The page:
Step One: Problem
High in the mountains of Cameroon, West Africa, there was a small lake surrounded by green, treeless cliffs—Lake Nyos. No river emptied into Lake Nyos; it was fed by rain from above and springs from below, leaving the surface utterly still—a blue jewel set in a mountaintop, penetrated by slanted bars of light. Water trickled gently from it into a valley that held three small villages of cattle herders.
Summer was usually the rainy season, but the August of 1986 had been dry. Then, on the evening of the twenty-first, a warm, pelting rain began to fall. Children came outside to run through the grass and slide in the mud, while cows lumbered into the shelter of the great, waxy-leafed trees.
The cattle here were of an African variety that Idahoans would never have seen: giants with great wide horns and spines that hung like suspension bridges between humps at the shoulder and hip. As majestic in unblemished white as Idaho cows were humble in brown inkblots, they looked more like wild things—water buffalo or wildebeest—than anything youd raise and eat. Those Idahoans who saw the news reports in the following days, which showed these animals twisted languidly in death, imagined that, in life, they had moved regally, their muscles rolling and twitching under their sleek coats. The Idahoans fixed their minds on the death of these cows rather than the cows owners. A cow lying dead with flies in its eyes was a common enough sight.
The rain died off at sunset. Then, in the middle of the night, a gust of wind blew through the villages and up over the mountains. This wasnt a howling tempest; it didnt have force enough to snap limbs off trees, just to flap the leaves and send down a second, lesser shower. Nobody even woke up. But the wind moved the blanket of rain water across the surface of Lake Nyos. Like a tablecloth that one pushes across a tabletop, which gathers momentum and falls of its own weight to the floor, the warm water collected in one corner, then slipped down the side, past the still strata of frigid water, to the depths where something lay sleeping. The villagers, who regarded Lake Nyos alternately as a benevolent mother and a sanctuary for evil spirits, would later say it was the Lake Witch. She awoke, swam up the opposite side of Lake Nyos, and emerged from the water with a groan and a rumble. A few villagers woke and sat up in bed, wondering, Was it a dream? Seconds later their breath was taken from them, and they fell back onto their pillows. Their family members sleeping across the room didnt even awaken, but made a few gasping snores before they died. Outside, cows fell on their knees, surged to heave themselves back up, then rolled onto their sides. Birds dropped like black fruit from the trees. A bat swooped to catch an insect that had fallen dead, but failed, died, and tumbled through the air. Strangely, though, another bat flying at a higher altitude didnt die, but flitted away to find a fresher meal elsewhere.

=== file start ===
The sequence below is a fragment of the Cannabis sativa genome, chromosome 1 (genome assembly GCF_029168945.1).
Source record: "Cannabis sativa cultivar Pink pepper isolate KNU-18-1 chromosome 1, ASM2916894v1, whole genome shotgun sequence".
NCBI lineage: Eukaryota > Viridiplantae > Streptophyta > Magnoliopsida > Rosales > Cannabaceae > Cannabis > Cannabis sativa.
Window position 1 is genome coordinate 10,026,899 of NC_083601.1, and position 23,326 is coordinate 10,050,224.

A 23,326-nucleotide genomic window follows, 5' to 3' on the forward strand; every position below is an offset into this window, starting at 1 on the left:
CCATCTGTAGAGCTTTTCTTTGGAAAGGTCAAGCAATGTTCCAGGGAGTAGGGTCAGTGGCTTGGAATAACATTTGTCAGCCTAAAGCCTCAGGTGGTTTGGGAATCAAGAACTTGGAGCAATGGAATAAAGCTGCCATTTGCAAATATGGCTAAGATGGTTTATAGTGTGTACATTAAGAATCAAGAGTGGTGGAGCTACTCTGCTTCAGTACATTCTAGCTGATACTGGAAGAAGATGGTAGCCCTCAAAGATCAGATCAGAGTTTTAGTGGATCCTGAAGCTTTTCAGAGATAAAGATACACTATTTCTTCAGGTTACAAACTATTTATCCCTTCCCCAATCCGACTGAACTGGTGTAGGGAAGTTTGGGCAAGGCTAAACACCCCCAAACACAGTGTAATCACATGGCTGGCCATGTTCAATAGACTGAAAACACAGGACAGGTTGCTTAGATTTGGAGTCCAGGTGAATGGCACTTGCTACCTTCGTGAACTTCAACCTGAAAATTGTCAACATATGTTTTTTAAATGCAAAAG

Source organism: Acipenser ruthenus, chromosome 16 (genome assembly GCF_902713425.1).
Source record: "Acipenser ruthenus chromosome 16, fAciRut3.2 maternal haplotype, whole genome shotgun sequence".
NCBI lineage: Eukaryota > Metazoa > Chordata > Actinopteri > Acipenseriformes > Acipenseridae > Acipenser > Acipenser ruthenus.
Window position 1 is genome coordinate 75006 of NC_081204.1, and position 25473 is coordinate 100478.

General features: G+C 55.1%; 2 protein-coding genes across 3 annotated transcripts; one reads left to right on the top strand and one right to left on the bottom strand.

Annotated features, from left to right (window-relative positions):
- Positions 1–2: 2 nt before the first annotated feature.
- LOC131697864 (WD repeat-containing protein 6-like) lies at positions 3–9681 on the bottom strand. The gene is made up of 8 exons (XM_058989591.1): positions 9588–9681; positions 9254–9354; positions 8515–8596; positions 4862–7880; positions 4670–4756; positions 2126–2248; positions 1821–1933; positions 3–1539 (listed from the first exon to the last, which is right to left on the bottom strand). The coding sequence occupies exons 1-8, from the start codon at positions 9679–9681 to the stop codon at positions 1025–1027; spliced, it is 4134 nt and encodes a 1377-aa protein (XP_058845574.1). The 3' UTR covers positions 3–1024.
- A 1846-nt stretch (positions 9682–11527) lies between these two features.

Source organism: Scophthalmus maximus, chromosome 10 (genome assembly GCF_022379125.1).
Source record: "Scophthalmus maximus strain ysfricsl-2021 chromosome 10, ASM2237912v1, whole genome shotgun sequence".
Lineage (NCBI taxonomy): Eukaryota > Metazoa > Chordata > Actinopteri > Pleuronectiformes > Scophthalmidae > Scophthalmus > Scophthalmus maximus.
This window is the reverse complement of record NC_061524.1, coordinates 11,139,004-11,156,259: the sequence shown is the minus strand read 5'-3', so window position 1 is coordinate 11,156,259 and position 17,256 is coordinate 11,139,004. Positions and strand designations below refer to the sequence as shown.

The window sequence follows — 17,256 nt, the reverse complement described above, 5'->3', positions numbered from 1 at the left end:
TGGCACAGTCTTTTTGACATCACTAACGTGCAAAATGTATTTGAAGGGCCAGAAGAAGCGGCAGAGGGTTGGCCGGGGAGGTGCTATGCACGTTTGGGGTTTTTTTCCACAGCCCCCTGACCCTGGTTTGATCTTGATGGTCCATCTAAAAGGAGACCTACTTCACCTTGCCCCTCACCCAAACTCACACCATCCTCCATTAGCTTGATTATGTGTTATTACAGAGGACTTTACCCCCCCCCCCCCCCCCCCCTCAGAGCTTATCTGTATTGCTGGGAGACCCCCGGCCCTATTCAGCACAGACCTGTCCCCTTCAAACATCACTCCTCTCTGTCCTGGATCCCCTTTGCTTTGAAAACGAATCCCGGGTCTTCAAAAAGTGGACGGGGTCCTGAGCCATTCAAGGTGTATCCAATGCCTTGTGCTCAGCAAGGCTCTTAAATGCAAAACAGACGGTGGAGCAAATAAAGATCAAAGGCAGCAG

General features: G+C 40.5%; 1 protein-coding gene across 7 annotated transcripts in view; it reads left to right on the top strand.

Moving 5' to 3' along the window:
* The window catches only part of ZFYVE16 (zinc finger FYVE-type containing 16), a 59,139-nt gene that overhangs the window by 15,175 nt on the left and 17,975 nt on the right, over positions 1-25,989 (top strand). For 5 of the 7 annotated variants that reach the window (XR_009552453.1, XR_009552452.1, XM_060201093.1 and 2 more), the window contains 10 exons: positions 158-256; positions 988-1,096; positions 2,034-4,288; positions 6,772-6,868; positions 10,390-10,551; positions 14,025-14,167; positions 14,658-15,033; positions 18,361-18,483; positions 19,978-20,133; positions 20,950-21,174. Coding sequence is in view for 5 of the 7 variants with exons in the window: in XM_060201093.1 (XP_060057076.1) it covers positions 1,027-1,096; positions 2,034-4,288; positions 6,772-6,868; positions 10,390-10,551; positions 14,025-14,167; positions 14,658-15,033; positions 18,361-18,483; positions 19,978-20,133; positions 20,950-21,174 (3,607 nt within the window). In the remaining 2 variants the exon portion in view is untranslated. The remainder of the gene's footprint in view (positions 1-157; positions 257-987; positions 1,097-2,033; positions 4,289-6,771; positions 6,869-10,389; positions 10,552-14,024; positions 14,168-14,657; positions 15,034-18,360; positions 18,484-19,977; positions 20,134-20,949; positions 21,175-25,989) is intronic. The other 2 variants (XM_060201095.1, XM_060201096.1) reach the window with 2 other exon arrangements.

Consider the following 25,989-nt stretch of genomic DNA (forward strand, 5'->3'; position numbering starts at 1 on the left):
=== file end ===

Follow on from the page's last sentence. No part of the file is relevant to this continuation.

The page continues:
Farther down the valley, the Lake Witch seemed to tire. She allowed the people of the next village to rouse their children and make it outdoors before they fell. She let them feel the struggle of their children gasping for air under them before taking their lives.
Dawn came hot and steaming. A man used a switch both to drive his five cows up the road and to swat the biting flies from his own ankles. He entered the trail of the Lake Witch where there were no more flies, but he did not notice this. The buzzing and chirping, which never stopped, had stopped, but until the man came upon that first dead cow, he couldnt name the chill.
A similar, though much less ominous, disorientation—a gap between feeling the chill and naming it—was experienced only days later by Connie Anderson in Eula, Idaho. Temperatures had reached one hundred degrees every day for a week. At dusk one Thursday, when husbands were plugging in their Weedwhackers to charge them up for the weekend, and wives were turning on their sewing machines, and everyone was tuning their TVs to Hill Street Blues, which was thought to be set in New York City (where few Eulans had ever been but which seemed gritty and fascinating and made their own lives seem dull, yes, but clean), the electricity, already overtaxed by air conditioners that had been running all day, went out.
Connie happened to be leaving First Church of the Nazarene at that moment. She and some women from her group, the Dorcas Circle, had volunteered to change the decorations in the sanctuary. They had taken down garlands of plastic roses from the stained-glass windows, replaced them with bunches of Indian corn, and propped up sheaves of dried cattails and corn stalks in the corners. The last to leave, Connie stepped out of the church and opened her purse to look for her keys. She found them, looked up, and everything had changed. She reached for the handrail in case she was fainting. A dogs insistent bark echoed in the distance. A car passed, and its tires on the smooth road made a sound like breath. Above Connie, clouds hung like knotted wool blankets that had been dipped in gold on the edge closest to the horizon, behind which the sun had dropped. The scarlet haze on the horizon and the faint odor of spice were due, Connie knew, to the wildfires that had been burning steadily for several days in the brush lands across the Snake River from Eula. Small clouds suspended above the haze in the west shone like nuggets. Then, before Connie could name the difference, the streetlights flickered on, and the windows of the houses glowed, and something buzzed—the power line that entered the church building above Connies head, which she never would have noticed otherwise.Lake Overturn
Excerpted from Lake Overturn by Vestal Mcintyre
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